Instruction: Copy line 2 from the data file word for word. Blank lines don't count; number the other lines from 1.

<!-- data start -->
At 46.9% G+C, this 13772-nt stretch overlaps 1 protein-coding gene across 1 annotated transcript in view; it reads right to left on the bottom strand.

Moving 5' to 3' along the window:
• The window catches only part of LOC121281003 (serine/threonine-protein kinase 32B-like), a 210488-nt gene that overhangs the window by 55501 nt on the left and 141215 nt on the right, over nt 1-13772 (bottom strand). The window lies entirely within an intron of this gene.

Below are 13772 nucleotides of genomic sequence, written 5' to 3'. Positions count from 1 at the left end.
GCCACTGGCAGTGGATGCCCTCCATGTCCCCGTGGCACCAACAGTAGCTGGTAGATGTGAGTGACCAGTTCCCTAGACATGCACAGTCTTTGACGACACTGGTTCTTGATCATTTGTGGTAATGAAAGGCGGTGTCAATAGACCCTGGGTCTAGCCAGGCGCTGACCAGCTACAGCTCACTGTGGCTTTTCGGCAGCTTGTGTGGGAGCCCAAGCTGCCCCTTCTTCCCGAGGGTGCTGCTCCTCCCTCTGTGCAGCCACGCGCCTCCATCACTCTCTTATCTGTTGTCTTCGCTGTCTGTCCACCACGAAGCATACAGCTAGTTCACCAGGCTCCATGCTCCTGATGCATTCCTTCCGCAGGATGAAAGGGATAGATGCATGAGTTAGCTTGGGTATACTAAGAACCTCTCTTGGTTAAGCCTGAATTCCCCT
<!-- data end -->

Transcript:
Moving 5' to 3' along the window: